Microbiologists deal with salt, sodium chloride, all the time. Most growth media for our cherished research contain at least "a pinch of salt." Or we need salt as a component of buffers for biochemical experiments that require defined concentrations of Na+ and Cl− ions. However, we usually only see crystalline salt when we take the NaCl box from the chemicals shelf to weigh it out. Or if a colleague insists on keeping the bottle with the 5 M NaCl stock solution in the 4°C cold room. Or when it has co‑precipitated with other media components, making for gorgeous patterns in desiccated Petri dishes. Perhaps we learned in chemistry courses that NaCl forms cubic crystals of a specific configuration (cF8). Yet, I have never before seen sodium chloride "in the act" of crystallizing. That is, until now in a recent paper by Takayuki Nakamuro and colleagues from the Dept. of Chemistry of Tokyo University, Japan.
The researchers studied NaCl crystallization by transmission electron microscopy (TEM) and report in situ atomic-resolution detection of crystal nuclei forming during nucleation and growth of NaCl nanocrystals, which took place at 298 K (24.85°C) in a few tens of nm3 vacuum space of a vibrating conical carbon nanotube (CNT) as recorded at 20−40 ms per frame, with a localization precision of <0.1 nm (Figure 1).
They describe in detail the experiment from their series shown here as Figure 2:"In the initial 5 s ..., featureless and semiordered morphology alternated before the formation of the 4×6 crystal at 5.04 s. At 0−0.72 s, we saw a cluster growing up to approximately 2×3 in size near the apex of the CNT that then disappeared quickly, and at 2.00−2.68 s, the appearance of a semiordered cluster made of several rows of NaCl along the graphitic wall, which also disappeared quickly. A sequence from 5.00 to 5.04 s is particularly noteworthy because a clear image of the 4×6 crystal nucleus suddenly emerged from a featureless object. Note that all of the semiordered prenucleation clusters before 5.04 s formed reversibly, while the crystals after 5.04 s grew irreversibly as found in the eight other events ... During the next 6 s, stochastic homoepitaxial growth of the 4×6 crystal occurred. At 5.48 s, we saw the formation of a step in contact with the graphitic wall (white arrow), its disappearance to regenerate the 4×6 crystal in the next frame, and further growth to 5×6. As a note of caution, we assume that the crystal growth took place three-dimensionally, although the TEM information was limited to 2-D."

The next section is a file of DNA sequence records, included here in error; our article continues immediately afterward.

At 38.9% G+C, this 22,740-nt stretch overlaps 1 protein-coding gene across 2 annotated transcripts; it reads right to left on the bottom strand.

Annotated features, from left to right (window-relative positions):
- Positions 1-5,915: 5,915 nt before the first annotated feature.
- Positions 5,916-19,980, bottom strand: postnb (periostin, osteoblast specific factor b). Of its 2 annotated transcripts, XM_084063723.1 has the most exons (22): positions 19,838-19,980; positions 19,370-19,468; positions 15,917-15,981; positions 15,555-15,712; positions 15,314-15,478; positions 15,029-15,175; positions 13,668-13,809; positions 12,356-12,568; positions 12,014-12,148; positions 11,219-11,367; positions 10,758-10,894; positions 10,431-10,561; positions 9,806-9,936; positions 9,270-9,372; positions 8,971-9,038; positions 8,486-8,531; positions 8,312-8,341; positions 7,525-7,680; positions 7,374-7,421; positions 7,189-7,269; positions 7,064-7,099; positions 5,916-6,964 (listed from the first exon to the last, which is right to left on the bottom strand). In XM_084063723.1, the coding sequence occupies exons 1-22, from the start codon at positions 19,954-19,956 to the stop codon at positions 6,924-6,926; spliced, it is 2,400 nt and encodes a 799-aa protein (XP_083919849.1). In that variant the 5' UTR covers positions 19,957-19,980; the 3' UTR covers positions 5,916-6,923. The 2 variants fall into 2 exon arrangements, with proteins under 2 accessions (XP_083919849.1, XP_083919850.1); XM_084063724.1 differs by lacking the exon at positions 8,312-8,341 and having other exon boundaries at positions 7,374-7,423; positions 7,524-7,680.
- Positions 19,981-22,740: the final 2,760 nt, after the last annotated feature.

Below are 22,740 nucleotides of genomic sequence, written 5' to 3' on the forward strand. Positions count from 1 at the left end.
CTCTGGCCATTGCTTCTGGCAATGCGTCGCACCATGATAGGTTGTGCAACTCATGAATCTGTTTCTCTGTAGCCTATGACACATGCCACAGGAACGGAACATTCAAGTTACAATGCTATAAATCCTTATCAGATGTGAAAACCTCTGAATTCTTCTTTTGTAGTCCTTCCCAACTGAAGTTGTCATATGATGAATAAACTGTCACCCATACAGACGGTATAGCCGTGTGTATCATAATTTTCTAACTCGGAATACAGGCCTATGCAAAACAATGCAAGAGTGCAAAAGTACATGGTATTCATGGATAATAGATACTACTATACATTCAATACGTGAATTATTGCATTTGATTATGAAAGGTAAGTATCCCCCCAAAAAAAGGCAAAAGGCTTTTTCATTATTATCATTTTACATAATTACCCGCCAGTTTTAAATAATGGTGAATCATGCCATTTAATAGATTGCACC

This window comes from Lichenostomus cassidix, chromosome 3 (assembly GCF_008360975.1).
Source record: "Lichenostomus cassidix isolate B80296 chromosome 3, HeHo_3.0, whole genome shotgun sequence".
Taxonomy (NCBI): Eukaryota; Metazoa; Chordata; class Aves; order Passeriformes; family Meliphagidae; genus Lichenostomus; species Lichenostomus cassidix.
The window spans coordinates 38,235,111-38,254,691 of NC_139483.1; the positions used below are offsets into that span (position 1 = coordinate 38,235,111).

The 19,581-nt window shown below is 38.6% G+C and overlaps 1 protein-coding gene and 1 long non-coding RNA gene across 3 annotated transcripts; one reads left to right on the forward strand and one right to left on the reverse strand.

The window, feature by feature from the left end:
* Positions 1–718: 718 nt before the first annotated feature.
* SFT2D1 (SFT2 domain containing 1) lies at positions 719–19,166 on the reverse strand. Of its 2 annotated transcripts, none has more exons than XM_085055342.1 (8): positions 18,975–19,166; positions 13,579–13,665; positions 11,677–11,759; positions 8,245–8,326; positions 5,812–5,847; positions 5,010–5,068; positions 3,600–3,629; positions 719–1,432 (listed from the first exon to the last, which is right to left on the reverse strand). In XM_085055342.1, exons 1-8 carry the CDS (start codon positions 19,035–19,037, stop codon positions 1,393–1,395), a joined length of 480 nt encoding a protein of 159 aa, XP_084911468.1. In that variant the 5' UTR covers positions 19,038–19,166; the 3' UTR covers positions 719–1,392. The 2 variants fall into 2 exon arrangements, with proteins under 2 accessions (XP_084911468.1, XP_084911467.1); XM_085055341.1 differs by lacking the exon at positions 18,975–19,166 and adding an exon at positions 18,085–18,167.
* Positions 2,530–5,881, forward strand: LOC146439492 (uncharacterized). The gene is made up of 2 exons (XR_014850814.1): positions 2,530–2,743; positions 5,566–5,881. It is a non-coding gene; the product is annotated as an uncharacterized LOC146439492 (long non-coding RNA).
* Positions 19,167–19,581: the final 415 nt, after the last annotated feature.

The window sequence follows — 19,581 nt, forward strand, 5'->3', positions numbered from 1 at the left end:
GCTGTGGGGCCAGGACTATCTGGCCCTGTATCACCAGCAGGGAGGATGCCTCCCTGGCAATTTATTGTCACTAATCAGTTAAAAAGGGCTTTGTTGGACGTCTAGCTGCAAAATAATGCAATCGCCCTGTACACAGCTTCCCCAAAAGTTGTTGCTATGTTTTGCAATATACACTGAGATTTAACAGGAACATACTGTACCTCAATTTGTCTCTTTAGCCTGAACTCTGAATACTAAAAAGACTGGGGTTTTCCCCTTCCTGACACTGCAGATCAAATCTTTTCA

I know, of course, that I can induce instantaneous crystallization from a (over)saturated salt solution in a glass beaker by scraping along the inner rim of the beaker with a glass rod. The fact that the actual crystallization is preceded by a reversible semi-ordered phase – mostly in contact with the wall of the nanotube – escaped me during my macroscale experiment. You may also want to see the snapshot series of Figure 2 as a movie. The Open-Access publication of the Nakamuro et al. (2021) paper links to it in the 'Supporting Information' section.
Observing salt crystals as they form and re-dissolve is just one next big step in the microscopy of molecules. Previously, researchers have observed complex aromatic molecules in their reactions, for example intramolecular rearrangements by atomic force microscopy (AFM). Figure 2 shows an example, and the authors, de Oteyza et al. (2013), explained:"We used noncontact atomic force microscopy to investigate reaction-induced changes in the detailed internal bond structure of individual oligo-(phenylene-1,2-ethynylenes) on a oriented silver surface as they underwent a series of cyclization processes. Our images reveal the complex surface reaction mechanisms underlying thermally induced cyclization cascades of enediynes. Calculations using ab initio density functional theory provide additional support for the proposed reaction pathways." Without diving into the reasonably complicated calculations that make such images possible we are left with the pleasant surprise that complex aromatic structures do indeed "look" the way we know them from textbooks.
An aside. Don't mind that these images look somewhat blurry. Apart from the technical difficulties of imaging such ultra-small structures as ions during crystallization or individual C−C or C−H bonds in aromatic molecules, there is also the fundamental problem that they oscillate thermally and simply do not "hold still." Except of course at absolute zero, 0 Kelvin, but there, well, no "camera shutter" works anymore either.